The artistry and originality of the first season is gone. I felt none of the genre-bending ‘what am I watching’ mystery, most of the characters became less interesting, racism and sexism upped substantially, the fact that Roman is a rapist completely forgotten… It’s still well-acted and mostly well-scripted – I could and did consume this easily and quickly – but one is left, overall, with a bad taste in one’s mouth. This is not the show I was raving about last year.

*She’s not listed on either IMDB or Wikipedia, yet – I had to check the name in subtitles for the spelling – so I can’t say who the actor is.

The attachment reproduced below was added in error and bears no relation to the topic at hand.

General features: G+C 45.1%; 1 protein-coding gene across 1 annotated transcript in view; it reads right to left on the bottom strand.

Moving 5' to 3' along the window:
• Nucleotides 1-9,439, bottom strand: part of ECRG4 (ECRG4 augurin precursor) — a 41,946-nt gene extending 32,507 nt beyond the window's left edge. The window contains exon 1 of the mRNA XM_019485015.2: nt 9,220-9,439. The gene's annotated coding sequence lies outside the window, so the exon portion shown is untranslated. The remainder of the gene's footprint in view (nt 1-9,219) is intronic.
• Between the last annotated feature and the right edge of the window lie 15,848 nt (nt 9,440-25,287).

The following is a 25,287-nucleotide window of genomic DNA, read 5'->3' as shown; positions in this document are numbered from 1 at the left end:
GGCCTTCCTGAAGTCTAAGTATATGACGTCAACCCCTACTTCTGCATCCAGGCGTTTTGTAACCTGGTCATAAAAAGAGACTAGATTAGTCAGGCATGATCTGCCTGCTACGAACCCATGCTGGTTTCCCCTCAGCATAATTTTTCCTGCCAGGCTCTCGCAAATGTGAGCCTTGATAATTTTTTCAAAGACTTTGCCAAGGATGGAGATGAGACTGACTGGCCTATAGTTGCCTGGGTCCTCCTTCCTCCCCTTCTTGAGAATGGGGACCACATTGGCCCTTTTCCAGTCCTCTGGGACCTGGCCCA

**SPOILER: She gets fridged.

***There were instances of naked gents – Peter gets naked every time he changes, and two other guys are forced naked for torture reasons, but as I say, these are pretty chaste in presentation compared to the treatment Prycilla and Miranda get.

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Review: Maleficent

Maleficent posterIt’s been such a very long time since I exited a cinema without feeling angry about anything in the film I just saw, but Maleficent achieved this. Utterly captivating, bitter-sweet, ultimately uplifting, and not at all sexist. Like, that never happens. It was such a relief! Such a joy! And knowing I would be able to talk about it without getting people down! Honestly – I don’t like to be down on all the geek movies out there at the moment, I want to join in the fun. But it’s not me who is bringing the downer to that party; it’s the films.

Such a breath of fresh air not to have that.